Logo design

Hello everyone.
I have a client whose business is selling fitness equipment (treadmills) and he wants a logo. He said he wants it to be sporty.I made him these logos:

He replied by this:

How would you act in like this situation?

I would love to give you a little constructive feedback, please keep in mind that i am not better than you and i am not trying to put you down, the logos do not seem sporty to me as well, also the client seemed unhappy with the results and wanted you to recreate something like the Lego Logo, I see that there is a lot of misunderstandings and communication problems, my advice to you is whenever you work with someone Online, bear in mind that you have to ask as much questions as possible to understand what the client wants, sometimes they do have a logo that they’d like to get inspired from, and if you do not ask they’ll keep telling you that your designs are not good enough for them.
Most of clients do not give you the freedom to make your design the way you think will work best for their business, they do not need your branding skills, they just want a mere logo.
Most of them think that they know better than the designer and just wants you to make what they have in mind come to life, so for your own good i suggest to ask questions before starting on a project as it will just waste your time to make different logos for no reason.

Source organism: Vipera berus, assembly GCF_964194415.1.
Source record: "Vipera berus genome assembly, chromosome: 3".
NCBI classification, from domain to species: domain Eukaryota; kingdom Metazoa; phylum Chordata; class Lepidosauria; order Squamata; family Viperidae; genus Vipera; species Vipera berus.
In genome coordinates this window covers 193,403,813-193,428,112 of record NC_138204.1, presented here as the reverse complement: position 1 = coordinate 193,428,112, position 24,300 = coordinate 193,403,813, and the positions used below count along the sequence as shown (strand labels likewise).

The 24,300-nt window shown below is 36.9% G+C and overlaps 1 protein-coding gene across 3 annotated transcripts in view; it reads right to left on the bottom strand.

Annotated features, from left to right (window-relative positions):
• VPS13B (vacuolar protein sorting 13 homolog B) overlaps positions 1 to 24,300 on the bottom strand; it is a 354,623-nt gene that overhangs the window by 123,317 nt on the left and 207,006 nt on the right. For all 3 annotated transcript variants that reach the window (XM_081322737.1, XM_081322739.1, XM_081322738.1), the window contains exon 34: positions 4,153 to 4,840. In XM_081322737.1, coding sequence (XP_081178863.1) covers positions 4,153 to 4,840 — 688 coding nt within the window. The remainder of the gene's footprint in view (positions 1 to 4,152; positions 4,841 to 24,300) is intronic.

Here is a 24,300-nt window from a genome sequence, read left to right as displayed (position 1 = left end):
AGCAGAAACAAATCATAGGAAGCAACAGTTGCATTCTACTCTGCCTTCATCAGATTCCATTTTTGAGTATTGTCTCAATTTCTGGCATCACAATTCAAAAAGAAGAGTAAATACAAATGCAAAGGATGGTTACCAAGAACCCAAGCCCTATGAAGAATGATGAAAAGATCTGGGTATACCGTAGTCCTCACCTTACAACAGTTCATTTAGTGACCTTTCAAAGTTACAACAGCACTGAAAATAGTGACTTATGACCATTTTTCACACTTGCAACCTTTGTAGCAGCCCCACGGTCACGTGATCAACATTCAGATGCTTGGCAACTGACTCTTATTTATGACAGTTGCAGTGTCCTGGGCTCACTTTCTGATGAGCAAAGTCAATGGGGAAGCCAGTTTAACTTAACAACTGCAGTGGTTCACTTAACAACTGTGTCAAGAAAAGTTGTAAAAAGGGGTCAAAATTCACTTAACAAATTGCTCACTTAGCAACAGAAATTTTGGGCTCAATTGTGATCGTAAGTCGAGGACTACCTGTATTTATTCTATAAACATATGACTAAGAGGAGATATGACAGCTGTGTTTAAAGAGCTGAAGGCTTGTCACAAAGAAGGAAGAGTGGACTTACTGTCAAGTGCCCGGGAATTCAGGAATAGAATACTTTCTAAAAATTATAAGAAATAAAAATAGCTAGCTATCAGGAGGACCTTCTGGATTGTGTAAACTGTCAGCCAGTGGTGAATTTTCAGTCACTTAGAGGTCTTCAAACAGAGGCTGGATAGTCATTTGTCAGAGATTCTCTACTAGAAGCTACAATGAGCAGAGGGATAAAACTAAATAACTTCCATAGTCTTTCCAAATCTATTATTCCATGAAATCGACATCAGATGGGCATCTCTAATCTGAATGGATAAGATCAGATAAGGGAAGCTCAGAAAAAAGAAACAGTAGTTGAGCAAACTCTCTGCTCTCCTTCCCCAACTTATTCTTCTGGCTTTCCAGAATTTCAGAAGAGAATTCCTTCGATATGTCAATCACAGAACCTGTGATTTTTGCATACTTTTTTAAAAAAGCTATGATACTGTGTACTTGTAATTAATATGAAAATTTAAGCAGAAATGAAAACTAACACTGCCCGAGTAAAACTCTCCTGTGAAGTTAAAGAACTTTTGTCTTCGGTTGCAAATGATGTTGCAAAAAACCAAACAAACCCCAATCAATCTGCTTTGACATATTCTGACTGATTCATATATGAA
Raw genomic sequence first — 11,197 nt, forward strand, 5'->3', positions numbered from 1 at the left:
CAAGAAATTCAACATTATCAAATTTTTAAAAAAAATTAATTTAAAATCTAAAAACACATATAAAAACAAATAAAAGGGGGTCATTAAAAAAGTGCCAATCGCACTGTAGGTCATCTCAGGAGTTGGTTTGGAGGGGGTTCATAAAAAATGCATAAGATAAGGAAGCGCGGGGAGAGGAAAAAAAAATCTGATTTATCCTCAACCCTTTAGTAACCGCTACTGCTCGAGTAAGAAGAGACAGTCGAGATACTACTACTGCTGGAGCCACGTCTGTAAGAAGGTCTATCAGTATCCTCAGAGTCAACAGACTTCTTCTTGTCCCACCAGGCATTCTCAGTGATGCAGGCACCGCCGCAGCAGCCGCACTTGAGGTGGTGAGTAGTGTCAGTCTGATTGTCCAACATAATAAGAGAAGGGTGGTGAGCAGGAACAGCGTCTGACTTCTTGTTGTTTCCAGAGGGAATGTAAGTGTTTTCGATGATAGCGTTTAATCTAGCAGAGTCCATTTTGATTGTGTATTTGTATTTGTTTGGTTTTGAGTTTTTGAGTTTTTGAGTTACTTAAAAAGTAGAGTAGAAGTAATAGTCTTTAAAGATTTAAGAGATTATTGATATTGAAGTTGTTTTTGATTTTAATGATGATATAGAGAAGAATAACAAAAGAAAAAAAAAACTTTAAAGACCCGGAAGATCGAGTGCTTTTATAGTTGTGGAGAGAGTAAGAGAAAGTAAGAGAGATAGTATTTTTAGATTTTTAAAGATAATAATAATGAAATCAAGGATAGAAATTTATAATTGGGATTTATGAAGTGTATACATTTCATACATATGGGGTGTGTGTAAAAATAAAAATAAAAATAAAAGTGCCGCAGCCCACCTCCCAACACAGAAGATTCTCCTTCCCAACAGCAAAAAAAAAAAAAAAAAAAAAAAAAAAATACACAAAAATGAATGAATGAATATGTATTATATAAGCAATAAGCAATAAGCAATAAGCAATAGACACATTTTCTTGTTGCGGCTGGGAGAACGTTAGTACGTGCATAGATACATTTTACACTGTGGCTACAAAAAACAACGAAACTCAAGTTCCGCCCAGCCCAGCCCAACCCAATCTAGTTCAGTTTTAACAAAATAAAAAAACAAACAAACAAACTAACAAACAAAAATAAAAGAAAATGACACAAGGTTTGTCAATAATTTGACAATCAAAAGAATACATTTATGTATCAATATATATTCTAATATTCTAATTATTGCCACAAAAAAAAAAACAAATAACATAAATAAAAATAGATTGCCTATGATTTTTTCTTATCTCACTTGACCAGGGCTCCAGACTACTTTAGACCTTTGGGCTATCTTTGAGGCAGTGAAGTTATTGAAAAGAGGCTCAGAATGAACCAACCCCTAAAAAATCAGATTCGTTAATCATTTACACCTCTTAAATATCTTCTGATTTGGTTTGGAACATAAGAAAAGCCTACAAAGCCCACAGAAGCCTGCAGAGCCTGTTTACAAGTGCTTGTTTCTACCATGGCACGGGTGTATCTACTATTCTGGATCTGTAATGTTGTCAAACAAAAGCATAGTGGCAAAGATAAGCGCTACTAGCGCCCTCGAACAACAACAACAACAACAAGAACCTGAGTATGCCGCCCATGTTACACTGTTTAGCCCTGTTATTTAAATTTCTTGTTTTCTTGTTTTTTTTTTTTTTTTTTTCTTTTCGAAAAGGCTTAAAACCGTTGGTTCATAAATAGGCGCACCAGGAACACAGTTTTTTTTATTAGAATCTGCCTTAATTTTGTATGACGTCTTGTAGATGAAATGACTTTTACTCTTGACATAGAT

Also try to be a bit professional when talking to a client, if they say they’re not happy with the design, ask them if they have any logo in mind that they’d like you to make (…), saying (LOL) and getting defensive will not get you anywhere, try to have a thick skin and do not get offended if someone tells you that they do not like your designs, this will just make you a better graphic designer and you’ll understand clients better.
So the conclusion is if a client wants something just make that thing, it does not matter if you think it will work or not, that will not change their point of view, they paid money and they expect you to make their dream logo come to life.
I am sorry for writing a lot, try to get a thick skin and good luck in your future projects :heart:

1 Like

Sorry, but I have strongly disagree with that statement in every way. Naturally, you have to be as diplomatic as you can, but it is not our job to make pretty stuff for clients. Our job is to communicate their ideas visually and quite often there is a mismatch between what they think they want and what will work for them. A far chunk of our job is education. Of course there has to be compromise. The client has to like it. It is, after all, going to be the flag they stand behind – a representation of the values and ethics of their business intended to attract people who require their services.

However, if a client is heavily into, say dungeons and dragons and personally they love a gothic vibe, but they run a flower shop. Would you really just give them their dream logo?